The Slippery Slope

A family friend has leukemia.  He’s 11.  Without chemotherapy, he would have died.  Thanks to modern biomedical research, though, he’s through the worst of the treatment, back in school, and doing well.  He’s even participating in a drug study to improve the odds for patients who come after him.

There is no reason to think the experimental treatment will harm him; the doctors wouldn’t try it if they thought it might.  Even so, there would be outrage if he had been enrolled in the research study without the knowledge and consent of his parents.  Even though there is a greater good at stake.  Even though it could improve treatments.  Even though it could save lives.

That’s because informed consent is key.

Why should police investigations be any different?  They shouldn’t, and yet, somehow, they are.  Perhaps it’s because biomedical researchers ask for permission while the cops just barge on in.  And for reasons beyond my ken, some of the very people we’ve entrusted to guard our most personal genetic data are happy to comply.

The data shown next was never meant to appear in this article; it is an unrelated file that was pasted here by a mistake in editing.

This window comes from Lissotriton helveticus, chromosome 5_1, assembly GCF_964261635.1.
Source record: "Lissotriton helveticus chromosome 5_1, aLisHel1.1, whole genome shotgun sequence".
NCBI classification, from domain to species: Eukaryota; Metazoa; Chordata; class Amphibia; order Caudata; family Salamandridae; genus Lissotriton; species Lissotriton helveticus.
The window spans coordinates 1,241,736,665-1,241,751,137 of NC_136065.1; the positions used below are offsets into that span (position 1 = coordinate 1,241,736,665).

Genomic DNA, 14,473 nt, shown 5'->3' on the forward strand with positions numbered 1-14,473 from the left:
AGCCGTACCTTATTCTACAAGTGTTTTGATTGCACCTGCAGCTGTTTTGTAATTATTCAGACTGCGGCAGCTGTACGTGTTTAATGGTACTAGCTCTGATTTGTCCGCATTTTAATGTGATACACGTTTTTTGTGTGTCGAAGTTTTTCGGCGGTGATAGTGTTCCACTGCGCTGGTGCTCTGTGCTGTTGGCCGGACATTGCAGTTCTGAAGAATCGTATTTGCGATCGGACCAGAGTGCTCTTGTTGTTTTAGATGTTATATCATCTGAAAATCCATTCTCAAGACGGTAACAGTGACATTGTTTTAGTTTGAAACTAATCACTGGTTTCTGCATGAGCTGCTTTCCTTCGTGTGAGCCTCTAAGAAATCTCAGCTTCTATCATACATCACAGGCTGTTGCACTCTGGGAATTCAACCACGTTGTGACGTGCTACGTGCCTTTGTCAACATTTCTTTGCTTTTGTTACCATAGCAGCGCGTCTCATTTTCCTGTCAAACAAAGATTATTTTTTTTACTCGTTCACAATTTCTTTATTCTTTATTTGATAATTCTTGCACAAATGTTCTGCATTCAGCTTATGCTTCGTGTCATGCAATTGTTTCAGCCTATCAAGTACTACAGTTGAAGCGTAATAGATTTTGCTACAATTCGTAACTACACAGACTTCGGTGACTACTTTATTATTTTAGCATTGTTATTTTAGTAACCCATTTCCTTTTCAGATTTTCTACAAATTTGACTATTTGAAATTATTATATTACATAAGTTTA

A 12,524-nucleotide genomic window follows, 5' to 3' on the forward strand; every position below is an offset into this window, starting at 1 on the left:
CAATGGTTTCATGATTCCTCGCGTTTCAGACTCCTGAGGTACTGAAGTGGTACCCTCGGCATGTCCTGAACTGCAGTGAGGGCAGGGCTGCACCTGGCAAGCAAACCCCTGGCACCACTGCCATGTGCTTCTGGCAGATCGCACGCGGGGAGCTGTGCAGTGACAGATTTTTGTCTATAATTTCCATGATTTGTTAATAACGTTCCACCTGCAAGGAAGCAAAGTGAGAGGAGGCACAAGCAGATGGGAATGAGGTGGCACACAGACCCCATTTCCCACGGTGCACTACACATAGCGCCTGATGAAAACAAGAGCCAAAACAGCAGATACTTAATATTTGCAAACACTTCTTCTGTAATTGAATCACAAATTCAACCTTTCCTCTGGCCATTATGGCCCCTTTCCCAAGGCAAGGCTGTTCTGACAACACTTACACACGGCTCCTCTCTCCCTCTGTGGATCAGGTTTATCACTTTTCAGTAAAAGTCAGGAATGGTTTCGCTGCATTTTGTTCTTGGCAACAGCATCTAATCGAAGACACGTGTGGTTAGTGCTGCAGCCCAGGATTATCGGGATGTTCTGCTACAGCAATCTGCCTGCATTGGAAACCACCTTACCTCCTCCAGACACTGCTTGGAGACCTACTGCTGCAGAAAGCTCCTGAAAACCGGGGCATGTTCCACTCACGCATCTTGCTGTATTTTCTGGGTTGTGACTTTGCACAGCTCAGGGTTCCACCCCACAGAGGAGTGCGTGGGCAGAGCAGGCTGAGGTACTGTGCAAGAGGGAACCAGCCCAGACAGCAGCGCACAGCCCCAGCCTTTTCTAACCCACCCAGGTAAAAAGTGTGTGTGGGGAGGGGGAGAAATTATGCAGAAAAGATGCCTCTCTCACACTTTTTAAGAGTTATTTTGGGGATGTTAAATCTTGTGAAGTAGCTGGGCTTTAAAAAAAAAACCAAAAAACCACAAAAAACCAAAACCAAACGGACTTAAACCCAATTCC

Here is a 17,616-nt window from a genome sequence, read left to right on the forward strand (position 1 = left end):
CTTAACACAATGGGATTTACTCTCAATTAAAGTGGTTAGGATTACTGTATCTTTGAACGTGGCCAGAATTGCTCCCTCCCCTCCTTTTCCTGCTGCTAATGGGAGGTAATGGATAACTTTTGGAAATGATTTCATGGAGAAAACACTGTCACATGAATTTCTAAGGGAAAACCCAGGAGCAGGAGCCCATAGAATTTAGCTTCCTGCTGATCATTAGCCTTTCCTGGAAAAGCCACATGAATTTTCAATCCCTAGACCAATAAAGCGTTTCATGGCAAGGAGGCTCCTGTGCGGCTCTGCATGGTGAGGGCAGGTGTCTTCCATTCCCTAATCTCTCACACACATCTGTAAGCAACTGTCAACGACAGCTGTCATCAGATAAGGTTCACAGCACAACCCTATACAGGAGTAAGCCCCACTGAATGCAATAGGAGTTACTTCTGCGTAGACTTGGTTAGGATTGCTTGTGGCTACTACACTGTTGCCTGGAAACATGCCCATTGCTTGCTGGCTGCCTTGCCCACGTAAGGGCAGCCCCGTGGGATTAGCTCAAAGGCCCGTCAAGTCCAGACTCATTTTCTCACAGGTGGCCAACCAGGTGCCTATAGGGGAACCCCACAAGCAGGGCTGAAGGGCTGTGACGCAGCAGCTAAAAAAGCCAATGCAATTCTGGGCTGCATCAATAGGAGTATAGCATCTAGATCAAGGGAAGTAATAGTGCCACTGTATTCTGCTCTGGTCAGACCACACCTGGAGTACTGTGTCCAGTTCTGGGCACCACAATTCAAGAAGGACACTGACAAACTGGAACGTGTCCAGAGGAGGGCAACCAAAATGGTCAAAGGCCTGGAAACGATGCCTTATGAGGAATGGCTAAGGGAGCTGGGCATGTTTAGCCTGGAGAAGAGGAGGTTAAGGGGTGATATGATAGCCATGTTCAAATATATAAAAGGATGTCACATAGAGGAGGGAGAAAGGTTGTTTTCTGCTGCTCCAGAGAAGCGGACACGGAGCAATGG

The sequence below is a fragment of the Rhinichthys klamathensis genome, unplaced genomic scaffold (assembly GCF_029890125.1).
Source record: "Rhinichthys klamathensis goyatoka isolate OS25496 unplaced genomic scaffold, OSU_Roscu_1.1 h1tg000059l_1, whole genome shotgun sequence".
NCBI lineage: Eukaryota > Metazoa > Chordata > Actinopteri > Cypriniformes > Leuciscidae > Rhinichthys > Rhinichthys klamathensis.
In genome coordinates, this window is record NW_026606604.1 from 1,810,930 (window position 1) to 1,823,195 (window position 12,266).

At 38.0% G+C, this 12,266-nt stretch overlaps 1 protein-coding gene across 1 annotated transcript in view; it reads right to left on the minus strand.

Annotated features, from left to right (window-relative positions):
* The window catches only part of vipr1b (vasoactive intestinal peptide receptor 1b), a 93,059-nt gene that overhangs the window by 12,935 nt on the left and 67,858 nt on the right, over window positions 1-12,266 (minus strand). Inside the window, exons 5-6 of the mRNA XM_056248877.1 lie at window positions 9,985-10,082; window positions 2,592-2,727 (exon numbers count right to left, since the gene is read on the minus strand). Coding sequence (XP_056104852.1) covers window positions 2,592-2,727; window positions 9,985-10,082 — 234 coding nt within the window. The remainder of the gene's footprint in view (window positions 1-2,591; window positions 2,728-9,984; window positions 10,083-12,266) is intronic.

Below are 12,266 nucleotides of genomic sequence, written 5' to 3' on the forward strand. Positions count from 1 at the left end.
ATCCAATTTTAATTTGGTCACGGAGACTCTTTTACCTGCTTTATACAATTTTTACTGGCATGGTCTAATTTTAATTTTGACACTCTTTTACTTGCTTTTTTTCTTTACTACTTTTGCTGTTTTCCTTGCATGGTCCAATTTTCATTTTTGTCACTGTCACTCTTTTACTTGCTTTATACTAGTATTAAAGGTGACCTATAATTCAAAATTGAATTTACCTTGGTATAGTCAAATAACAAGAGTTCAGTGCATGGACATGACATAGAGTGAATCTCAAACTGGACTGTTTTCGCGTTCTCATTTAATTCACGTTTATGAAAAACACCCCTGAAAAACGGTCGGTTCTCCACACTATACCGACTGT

And now we have the first evidence that GEDmatch broke their own Terms of Service—a contract between themselves and their users—simply because the cops asked nicely.  Deseret News reported yesterday on an assault (not murder or rape) case that was solved using GEDmatch, with GEDmatch’s permission.

Here’s their damage control:

The thing is, GEDmatch doesn’t have the right to give permission on behalf of their users.  They don’t have the right to unilaterally ignore their own Terms of Service because one guy thinks it’s a good idea at the time.  They have an obligation to put their users first, and they have utterly and completely betrayed that trust.

Parabon is at fault here, too.  Their lead genealogist is keenly aware of the debates surrounding informed consent, and Parabon knew that GEDmatch could not ethically give permission on behalf of a million people who were completely unaware of what was happening. Yet, they went ahead anyway.

What’s next?  Will GEDmatch and FTDNA open their databases for other violent crimes?  Crimes that are classified as violent even if no one gets hurt?  Why stop there?  It’s in the interests of society to stop petty crime, too, is it not?

 

Coming Full Circle